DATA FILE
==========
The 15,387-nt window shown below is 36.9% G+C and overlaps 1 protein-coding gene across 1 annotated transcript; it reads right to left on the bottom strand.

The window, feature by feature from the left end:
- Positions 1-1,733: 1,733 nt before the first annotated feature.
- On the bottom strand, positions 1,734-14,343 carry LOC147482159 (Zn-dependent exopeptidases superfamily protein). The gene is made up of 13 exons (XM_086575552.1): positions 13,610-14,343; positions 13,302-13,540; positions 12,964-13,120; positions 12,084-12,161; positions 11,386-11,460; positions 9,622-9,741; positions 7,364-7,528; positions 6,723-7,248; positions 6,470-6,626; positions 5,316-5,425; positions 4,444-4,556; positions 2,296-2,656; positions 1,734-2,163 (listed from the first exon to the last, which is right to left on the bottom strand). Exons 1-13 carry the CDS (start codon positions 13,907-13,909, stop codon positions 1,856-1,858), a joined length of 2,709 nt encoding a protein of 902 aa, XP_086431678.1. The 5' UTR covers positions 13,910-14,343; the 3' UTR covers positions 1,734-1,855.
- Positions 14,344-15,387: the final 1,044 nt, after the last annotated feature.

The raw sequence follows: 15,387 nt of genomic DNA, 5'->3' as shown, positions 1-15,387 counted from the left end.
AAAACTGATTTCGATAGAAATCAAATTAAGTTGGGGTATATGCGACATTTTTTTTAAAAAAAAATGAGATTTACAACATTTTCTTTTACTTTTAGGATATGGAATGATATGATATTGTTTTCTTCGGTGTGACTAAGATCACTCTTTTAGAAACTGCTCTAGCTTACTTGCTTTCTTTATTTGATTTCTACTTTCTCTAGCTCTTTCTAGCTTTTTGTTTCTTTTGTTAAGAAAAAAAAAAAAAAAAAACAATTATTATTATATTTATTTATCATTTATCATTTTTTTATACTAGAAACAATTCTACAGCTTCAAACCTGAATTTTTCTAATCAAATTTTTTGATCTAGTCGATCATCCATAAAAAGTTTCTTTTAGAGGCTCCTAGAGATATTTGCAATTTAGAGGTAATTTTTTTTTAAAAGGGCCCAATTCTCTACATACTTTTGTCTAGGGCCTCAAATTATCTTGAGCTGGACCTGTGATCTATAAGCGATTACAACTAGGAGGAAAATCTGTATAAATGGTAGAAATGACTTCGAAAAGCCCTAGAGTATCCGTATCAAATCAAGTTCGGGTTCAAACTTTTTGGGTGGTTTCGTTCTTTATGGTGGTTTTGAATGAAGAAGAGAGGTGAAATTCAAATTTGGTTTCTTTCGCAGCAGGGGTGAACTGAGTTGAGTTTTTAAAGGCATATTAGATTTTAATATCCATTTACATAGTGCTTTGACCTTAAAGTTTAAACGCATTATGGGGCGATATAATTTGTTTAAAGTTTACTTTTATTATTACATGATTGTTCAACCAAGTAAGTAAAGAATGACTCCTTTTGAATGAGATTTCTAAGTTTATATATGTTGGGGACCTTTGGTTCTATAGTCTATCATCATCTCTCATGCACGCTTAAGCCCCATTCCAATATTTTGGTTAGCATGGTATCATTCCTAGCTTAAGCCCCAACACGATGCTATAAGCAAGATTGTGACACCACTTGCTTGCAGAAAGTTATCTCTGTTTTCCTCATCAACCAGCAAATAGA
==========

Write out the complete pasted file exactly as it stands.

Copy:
The 15,387-nt window shown below is 36.9% G+C and overlaps 1 protein-coding gene across 1 annotated transcript; it reads right to left on the bottom strand.

The window, feature by feature from the left end:
- Positions 1-1,733: 1,733 nt before the first annotated feature.
- On the bottom strand, positions 1,734-14,343 carry LOC147482159 (Zn-dependent exopeptidases superfamily protein). The gene is made up of 13 exons (XM_086575552.1): positions 13,610-14,343; positions 13,302-13,540; positions 12,964-13,120; positions 12,084-12,161; positions 11,386-11,460; positions 9,622-9,741; positions 7,364-7,528; positions 6,723-7,248; positions 6,470-6,626; positions 5,316-5,425; positions 4,444-4,556; positions 2,296-2,656; positions 1,734-2,163 (listed from the first exon to the last, which is right to left on the bottom strand). Exons 1-13 carry the CDS (start codon positions 13,907-13,909, stop codon positions 1,856-1,858), a joined length of 2,709 nt encoding a protein of 902 aa, XP_086431678.1. The 5' UTR covers positions 13,910-14,343; the 3' UTR covers positions 1,734-1,855.
- Positions 14,344-15,387: the final 1,044 nt, after the last annotated feature.

The raw sequence follows: 15,387 nt of genomic DNA, 5'->3' as shown, positions 1-15,387 counted from the left end.
AAAACTGATTTCGATAGAAATCAAATTAAGTTGGGGTATATGCGACATTTTTTTTAAAAAAAAATGAGATTTACAACATTTTCTTTTACTTTTAGGATATGGAATGATATGATATTGTTTTCTTCGGTGTGACTAAGATCACTCTTTTAGAAACTGCTCTAGCTTACTTGCTTTCTTTATTTGATTTCTACTTTCTCTAGCTCTTTCTAGCTTTTTGTTTCTTTTGTTAAGAAAAAAAAAAAAAAAAAACAATTATTATTATATTTATTTATCATTTATCATTTTTTTATACTAGAAACAATTCTACAGCTTCAAACCTGAATTTTTCTAATCAAATTTTTTGATCTAGTCGATCATCCATAAAAAGTTTCTTTTAGAGGCTCCTAGAGATATTTGCAATTTAGAGGTAATTTTTTTTTAAAAGGGCCCAATTCTCTACATACTTTTGTCTAGGGCCTCAAATTATCTTGAGCTGGACCTGTGATCTATAAGCGATTACAACTAGGAGGAAAATCTGTATAAATGGTAGAAATGACTTCGAAAAGCCCTAGAGTATCCGTATCAAATCAAGTTCGGGTTCAAACTTTTTGGGTGGTTTCGTTCTTTATGGTGGTTTTGAATGAAGAAGAGAGGTGAAATTCAAATTTGGTTTCTTTCGCAGCAGGGGTGAACTGAGTTGAGTTTTTAAAGGCATATTAGATTTTAATATCCATTTACATAGTGCTTTGACCTTAAAGTTTAAACGCATTATGGGGCGATATAATTTGTTTAAAGTTTACTTTTATTATTACATGATTGTTCAACCAAGTAAGTAAAGAATGACTCCTTTTGAATGAGATTTCTAAGTTTATATATGTTGGGGACCTTTGGTTCTATAGTCTATCATCATCTCTCATGCACGCTTAAGCCCCATTCCAATATTTTGGTTAGCATGGTATCATTCCTAGCTTAAGCCCCAACACGATGCTATAAGCAAGATTGTGACACCACTTGCTTGCAGAAAGTTATCTCTGTTTTCCTCATCAACCAGCAAATAGA